“We have always known that heedless self-interest was bad morals, we now know that it is bad economics,” said Franklin D. Roosevelt at the height of the Great Depression. It is a lesson that President Joe Biden has taken to heart. He has gone to great lengths to present himself as the heir of FDR, and came to power offering Rooseveltian-style comfort and hope to the American people during the Covid pandemic. But for some reason, the more he tries to emulate America’s most beloved Democratic president, the less popular he becomes.
To be fair to Biden, he is the truest successor of FDR yet. Like Roosevelt, he came into office at a time of overwhelming economic crisis and despair. And like Roosevelt, he realised that nothing short of a programme of economic reconstruction as ambitious as the New Deal would suffice to address America’s long-term and corrosive economic suffering. It was not enough, in his eyes, simply to banish the virus and restore the economy to its pre-Covid state. He needed to restore faith in American democracy and the American dream.
At the heart of Bidenomics is the idea that 21st-century America is in the grip of its own economic crisis, this one emerging far more slowly and unevenly than the Great Depression, but with results that were just as disfiguring. In the past 30 years, a globalised world of free markets and unregulated capitalism has generated a vast economic gulf between deindustrialised rural and small-town America, and the vast metropolises. The resulting economic suffering and social disintegration, Biden observed, had made possible the rise of strongmen such as Trump who captivated angry and alienated portions of the population with their faux-populism and attacks on distant elites.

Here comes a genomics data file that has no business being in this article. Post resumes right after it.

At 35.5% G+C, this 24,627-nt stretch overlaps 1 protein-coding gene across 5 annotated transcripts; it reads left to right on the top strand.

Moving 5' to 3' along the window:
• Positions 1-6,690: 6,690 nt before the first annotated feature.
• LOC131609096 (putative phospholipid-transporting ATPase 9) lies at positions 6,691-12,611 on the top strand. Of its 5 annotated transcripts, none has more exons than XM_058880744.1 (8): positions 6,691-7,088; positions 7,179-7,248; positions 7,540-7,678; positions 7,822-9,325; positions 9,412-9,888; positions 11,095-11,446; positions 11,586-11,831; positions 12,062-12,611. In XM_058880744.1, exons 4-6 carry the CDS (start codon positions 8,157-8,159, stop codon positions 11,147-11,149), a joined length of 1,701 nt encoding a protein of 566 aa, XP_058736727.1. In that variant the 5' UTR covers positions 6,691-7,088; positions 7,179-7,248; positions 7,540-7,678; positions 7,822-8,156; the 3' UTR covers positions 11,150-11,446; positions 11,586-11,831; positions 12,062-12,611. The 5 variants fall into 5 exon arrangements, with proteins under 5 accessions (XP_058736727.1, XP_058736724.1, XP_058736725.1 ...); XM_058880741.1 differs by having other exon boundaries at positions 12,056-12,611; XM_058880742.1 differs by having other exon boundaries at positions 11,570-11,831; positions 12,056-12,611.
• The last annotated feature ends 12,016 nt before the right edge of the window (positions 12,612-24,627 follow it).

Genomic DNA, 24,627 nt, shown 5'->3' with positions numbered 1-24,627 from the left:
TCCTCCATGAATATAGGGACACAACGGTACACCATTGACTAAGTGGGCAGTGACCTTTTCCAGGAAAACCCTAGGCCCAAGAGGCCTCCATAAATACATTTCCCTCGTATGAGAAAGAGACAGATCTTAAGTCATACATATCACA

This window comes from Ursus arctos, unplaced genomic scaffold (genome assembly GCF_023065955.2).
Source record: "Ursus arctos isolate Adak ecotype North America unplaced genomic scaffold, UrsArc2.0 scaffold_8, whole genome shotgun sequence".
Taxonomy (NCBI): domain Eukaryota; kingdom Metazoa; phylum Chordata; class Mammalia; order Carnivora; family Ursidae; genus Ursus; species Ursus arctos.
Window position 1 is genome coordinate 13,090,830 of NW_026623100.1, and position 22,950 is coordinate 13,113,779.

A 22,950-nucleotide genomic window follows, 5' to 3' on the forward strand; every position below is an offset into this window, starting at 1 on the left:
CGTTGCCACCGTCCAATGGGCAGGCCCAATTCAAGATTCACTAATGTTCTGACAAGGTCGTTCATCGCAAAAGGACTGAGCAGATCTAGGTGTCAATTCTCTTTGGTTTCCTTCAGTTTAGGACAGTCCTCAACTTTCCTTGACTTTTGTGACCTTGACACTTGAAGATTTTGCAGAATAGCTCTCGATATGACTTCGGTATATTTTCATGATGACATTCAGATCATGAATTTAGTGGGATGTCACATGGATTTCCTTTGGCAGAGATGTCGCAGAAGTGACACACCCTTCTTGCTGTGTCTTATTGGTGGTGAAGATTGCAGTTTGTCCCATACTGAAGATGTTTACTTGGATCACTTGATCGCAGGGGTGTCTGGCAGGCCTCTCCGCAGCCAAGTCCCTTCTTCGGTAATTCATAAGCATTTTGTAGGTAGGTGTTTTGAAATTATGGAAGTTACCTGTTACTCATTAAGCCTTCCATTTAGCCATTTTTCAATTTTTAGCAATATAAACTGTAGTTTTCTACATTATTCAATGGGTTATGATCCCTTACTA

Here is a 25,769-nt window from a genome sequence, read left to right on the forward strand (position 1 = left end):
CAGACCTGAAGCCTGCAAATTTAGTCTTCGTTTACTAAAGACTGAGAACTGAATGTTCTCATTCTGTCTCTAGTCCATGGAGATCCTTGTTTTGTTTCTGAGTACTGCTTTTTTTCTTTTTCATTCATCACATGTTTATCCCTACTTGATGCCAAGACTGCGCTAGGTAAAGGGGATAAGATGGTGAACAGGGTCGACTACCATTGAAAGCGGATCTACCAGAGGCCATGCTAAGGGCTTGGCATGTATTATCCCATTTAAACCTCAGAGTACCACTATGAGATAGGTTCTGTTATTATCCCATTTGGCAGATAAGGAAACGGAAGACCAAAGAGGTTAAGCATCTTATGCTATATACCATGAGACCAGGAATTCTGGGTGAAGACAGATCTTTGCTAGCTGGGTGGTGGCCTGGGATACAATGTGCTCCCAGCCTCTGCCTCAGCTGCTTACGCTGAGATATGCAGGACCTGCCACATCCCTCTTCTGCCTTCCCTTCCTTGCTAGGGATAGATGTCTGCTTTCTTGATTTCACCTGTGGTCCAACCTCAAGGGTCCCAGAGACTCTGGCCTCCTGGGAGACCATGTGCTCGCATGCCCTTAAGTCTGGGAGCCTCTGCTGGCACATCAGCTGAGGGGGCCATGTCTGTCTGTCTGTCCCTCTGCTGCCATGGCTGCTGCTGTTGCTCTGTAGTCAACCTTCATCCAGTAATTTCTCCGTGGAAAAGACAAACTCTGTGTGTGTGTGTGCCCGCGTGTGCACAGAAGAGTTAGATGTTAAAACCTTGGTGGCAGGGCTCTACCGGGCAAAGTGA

The only way to address the root of this populist anger and alienation, Biden thought, was by implementing a vast Rooseveltian public spending plan to bring manufacturing jobs back to America’s deindustrialised regions. His economic package — which included a mammoth trillion-dollar physical infrastructure bill, a $400 billion Chips and Science Act to re-shore the manufacturing of computer chips, and a $400 billion green energy bill, the largest investment the US had ever made in green energy — rivalled some of the biggest accomplishments of the early New Deal.
In other ways, too, Biden has shown himself a careful student of Roosevelt. He has welcomed elements of a reawakened Left into his administration, cognisant that the greatest progressive advances by the Democratic Party across the last century have resulted from the willingness of the party’s centre to work with its Left-wing. In contrast to Hillary Clinton and Barack Obama, who had both snubbed the Left, Biden embraced Bernie Sanders’s support for his election.
But here the similarities of Bidenomics and Roosevelt’s New Deal come to an end. Whereas Roosevelt pushed nearly the entirety of his legislative programme through Congress — much of this in the legendary First 100 Days of his administration — major parts of Biden’s programme have failed. That Biden hit a wall is not surprising, given that he had a small majority in the House and the slimmest possible majority in the Senate. Roosevelt by contrast enjoyed huge majorities in both the House (313 to 122) and Senate (58 to 37).